Beverly Naidus
Beverly Naidus has been making art about social and personal concerns for over three decades. She works in many mediums, allowing the content to determine the form.

Audience participation (story telling and game playing) in response to her installations and artist’s books has been a significant part of her work for many years. Topics in her work include healing from environmental illness, body hate and fear of difference, nightmares about nuclear war and the ecological crisis and dreams for a reconstructed world.

Her work has been exhibited internationally and written about in many books and articles. After many years of participating in the New York City and Los Angeles activist art worlds, she now resides on Vashon Island, WA with her husband, founder of SEEDS (, and son.

She teaches art for social change in the Interdisciplinary Arts and Sciences program at the University of Washington, Tacoma. The curriculum of that program is highlighted in her recent book, Arts for Change: Teaching Outside the Frame (New Village Press, 2009). She travels frequently to lecture, lead discussions and workshops on art for social change.

Homeland Bodhisattva is part of series of digital images entitled “Healing Deities.” This series was created as a form of visual meditation and healing, and explores how the resources within one individual can confront the environmental crisis, oppression and injustice. Homeland Bodhisattva is my response to the continuing abuse of the Palestinian peoples. This work was first created at the beginning of the Second Intifada (2000).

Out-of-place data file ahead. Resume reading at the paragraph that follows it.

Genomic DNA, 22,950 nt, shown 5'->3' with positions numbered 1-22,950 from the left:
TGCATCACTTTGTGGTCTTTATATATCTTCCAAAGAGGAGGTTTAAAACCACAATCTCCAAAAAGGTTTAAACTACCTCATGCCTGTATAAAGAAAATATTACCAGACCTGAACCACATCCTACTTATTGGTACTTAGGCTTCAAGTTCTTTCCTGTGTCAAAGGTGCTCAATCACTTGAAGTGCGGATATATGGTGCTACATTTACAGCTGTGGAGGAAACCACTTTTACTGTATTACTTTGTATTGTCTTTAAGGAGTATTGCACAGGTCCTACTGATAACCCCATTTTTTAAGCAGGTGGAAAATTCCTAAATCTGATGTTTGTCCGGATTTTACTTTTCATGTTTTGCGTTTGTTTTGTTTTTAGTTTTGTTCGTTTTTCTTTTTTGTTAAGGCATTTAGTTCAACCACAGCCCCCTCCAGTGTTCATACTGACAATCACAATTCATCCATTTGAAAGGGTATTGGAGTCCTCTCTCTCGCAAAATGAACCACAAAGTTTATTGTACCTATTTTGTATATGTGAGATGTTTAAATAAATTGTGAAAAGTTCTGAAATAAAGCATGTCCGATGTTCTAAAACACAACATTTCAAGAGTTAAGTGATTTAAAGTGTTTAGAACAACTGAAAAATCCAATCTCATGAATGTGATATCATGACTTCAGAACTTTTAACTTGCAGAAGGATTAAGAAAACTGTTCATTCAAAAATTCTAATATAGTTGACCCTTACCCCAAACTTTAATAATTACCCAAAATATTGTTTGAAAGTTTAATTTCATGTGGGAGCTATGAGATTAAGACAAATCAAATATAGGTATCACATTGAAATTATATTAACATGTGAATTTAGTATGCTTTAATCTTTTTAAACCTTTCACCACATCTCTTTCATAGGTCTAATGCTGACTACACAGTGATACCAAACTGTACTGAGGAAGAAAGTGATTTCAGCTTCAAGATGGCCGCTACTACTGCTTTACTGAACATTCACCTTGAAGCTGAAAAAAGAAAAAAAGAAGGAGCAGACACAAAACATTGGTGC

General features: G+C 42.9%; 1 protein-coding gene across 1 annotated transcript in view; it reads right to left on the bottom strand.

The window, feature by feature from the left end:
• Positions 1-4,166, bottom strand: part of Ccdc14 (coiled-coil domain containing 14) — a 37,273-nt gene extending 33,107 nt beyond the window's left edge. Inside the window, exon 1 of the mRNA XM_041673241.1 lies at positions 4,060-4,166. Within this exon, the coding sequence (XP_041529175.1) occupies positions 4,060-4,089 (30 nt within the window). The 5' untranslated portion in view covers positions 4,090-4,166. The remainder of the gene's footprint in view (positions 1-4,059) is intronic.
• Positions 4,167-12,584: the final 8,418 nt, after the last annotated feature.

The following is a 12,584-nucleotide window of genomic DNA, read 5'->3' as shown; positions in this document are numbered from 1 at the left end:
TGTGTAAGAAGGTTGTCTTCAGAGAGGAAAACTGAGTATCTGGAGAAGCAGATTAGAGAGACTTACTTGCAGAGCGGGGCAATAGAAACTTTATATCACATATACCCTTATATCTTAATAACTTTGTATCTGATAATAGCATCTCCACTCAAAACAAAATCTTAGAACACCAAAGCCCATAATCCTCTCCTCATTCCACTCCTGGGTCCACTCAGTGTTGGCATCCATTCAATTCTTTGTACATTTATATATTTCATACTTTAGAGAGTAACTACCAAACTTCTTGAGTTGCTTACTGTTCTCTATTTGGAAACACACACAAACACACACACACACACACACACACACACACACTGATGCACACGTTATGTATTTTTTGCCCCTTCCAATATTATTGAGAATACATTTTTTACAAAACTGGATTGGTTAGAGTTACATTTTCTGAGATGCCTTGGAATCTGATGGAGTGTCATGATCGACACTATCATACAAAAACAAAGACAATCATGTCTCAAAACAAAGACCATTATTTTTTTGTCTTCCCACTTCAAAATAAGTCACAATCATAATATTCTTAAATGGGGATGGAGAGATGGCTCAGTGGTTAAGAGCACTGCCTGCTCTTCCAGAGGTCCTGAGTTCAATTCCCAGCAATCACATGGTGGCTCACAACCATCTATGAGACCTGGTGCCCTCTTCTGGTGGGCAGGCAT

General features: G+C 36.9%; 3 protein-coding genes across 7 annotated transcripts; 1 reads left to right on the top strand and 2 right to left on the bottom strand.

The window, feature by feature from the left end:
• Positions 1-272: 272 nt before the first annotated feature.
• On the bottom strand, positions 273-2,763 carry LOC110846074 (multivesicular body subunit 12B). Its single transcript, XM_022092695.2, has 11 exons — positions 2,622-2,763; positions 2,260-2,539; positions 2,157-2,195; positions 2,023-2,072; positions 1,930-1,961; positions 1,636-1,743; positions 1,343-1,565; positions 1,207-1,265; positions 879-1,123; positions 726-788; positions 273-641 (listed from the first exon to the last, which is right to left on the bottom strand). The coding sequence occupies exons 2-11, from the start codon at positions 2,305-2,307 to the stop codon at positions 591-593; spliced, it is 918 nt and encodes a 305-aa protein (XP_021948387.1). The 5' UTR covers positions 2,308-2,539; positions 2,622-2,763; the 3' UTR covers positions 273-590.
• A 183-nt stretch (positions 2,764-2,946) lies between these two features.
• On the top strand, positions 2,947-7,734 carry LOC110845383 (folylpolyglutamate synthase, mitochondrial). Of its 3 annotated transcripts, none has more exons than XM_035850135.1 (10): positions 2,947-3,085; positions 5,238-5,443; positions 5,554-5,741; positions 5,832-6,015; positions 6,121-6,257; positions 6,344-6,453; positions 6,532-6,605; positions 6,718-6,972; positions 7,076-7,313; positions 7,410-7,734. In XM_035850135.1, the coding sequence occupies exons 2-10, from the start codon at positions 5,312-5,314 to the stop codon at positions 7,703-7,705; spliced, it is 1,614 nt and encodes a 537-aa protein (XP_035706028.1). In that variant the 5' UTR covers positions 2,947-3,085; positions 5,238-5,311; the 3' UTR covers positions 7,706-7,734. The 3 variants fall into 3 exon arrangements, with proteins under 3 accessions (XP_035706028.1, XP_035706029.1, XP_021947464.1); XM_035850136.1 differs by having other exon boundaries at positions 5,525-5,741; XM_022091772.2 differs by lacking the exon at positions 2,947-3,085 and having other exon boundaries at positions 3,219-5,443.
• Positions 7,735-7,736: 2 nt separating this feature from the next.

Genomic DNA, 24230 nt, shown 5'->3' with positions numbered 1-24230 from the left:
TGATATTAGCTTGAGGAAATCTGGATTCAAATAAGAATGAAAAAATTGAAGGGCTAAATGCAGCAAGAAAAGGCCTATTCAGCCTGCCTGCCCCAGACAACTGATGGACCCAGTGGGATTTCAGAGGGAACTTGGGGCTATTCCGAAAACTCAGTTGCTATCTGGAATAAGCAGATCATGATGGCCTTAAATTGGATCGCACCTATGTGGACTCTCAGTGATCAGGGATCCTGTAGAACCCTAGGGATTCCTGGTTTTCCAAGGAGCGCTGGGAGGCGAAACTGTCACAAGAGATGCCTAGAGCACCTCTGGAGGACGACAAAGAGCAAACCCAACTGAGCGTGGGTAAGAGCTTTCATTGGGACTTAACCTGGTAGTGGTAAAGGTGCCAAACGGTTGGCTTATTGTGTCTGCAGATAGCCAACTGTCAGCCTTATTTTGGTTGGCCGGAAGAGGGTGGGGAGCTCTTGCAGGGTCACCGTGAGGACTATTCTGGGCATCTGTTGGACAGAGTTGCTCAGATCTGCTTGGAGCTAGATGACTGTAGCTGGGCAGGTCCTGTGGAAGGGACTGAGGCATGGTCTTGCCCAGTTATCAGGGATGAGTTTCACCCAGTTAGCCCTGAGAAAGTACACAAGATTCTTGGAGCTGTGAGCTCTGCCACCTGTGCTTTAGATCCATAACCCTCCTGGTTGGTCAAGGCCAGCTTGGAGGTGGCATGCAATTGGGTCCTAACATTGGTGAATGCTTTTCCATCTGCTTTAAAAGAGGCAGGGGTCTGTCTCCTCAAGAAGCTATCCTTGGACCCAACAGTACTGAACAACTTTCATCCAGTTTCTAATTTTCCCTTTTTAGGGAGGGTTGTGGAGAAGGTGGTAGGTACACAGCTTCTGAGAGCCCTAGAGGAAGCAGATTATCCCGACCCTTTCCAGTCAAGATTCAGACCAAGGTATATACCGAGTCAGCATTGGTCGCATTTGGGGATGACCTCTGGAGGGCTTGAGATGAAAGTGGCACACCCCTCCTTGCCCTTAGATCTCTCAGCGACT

As a person of Jewish heritage who is often filled with shame by the actions of the Israeli government, this work gave me a way to articulate my solidarity with a powerful, anonymous Palestinian woman who while witnessing the violence, claims a space for resistance to oppression and desires a peaceful resolution of the conflict. The title refers to the quest to return to a homeland and the notion all human beings are in the process of becoming a “Buddha.” The digital image was created with Painter, Photoshop and a Wacom tablet and stylus.